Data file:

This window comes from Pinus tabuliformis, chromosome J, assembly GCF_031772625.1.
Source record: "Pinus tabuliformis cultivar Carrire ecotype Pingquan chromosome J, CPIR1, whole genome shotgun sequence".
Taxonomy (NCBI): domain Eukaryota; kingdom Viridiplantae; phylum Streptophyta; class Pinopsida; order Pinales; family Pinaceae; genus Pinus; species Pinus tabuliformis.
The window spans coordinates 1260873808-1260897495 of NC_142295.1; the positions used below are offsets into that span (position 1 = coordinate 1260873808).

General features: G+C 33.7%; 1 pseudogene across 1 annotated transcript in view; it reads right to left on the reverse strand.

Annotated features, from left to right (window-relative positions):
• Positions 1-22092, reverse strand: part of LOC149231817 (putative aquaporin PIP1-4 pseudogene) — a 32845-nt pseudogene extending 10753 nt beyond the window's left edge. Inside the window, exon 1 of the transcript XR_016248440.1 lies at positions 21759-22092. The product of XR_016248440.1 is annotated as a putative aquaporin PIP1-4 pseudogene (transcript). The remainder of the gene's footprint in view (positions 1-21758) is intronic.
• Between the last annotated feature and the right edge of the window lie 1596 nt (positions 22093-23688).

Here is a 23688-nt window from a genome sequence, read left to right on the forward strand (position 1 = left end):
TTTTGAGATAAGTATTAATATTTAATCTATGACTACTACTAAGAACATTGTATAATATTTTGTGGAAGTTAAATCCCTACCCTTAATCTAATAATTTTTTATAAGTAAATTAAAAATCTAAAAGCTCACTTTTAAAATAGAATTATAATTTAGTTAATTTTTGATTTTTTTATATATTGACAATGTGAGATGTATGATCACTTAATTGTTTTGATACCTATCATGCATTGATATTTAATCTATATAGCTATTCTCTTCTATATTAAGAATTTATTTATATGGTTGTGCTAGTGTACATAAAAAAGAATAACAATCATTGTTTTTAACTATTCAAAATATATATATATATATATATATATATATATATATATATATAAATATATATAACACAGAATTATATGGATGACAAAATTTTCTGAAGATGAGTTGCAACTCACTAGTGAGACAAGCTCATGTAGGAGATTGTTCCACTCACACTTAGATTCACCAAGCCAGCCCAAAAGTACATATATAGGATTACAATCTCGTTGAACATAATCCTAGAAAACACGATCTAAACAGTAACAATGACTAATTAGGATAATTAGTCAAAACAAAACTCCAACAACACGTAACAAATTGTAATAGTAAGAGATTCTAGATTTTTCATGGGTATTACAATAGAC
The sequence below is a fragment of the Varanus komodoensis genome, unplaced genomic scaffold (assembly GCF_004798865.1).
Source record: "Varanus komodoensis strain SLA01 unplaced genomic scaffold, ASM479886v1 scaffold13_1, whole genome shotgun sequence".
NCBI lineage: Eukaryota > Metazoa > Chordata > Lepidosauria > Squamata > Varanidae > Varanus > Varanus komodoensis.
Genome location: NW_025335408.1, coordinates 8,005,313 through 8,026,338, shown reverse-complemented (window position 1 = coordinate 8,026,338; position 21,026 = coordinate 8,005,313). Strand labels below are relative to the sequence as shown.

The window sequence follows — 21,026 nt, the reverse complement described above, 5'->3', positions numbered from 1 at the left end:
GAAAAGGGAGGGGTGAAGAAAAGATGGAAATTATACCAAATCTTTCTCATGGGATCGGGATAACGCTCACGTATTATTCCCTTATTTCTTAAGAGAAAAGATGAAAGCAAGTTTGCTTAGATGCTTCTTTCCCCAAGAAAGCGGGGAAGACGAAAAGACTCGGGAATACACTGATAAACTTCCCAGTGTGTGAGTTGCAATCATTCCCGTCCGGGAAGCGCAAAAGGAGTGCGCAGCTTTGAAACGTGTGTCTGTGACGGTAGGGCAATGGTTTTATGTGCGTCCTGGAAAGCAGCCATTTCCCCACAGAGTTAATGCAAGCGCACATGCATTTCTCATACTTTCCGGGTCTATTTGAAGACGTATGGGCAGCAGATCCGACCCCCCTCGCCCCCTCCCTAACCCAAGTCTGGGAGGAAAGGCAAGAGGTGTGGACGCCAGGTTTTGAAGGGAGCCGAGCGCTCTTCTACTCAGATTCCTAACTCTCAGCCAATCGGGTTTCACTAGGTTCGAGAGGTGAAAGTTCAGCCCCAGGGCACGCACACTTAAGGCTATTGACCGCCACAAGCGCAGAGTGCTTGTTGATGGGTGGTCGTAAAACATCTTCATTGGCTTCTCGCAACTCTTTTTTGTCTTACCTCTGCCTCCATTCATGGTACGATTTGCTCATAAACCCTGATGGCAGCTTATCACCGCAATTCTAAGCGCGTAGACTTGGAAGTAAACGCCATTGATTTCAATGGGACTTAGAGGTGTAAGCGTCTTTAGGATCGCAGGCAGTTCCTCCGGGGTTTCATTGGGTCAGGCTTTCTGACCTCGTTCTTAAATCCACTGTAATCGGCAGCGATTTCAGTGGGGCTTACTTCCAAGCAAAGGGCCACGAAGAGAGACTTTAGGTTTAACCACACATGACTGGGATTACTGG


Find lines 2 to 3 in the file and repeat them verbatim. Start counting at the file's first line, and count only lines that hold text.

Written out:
Source record: "Pinus tabuliformis cultivar Carrire ecotype Pingquan chromosome J, CPIR1, whole genome shotgun sequence".
Taxonomy (NCBI): domain Eukaryota; kingdom Viridiplantae; phylum Streptophyta; class Pinopsida; order Pinales; family Pinaceae; genus Pinus; species Pinus tabuliformis.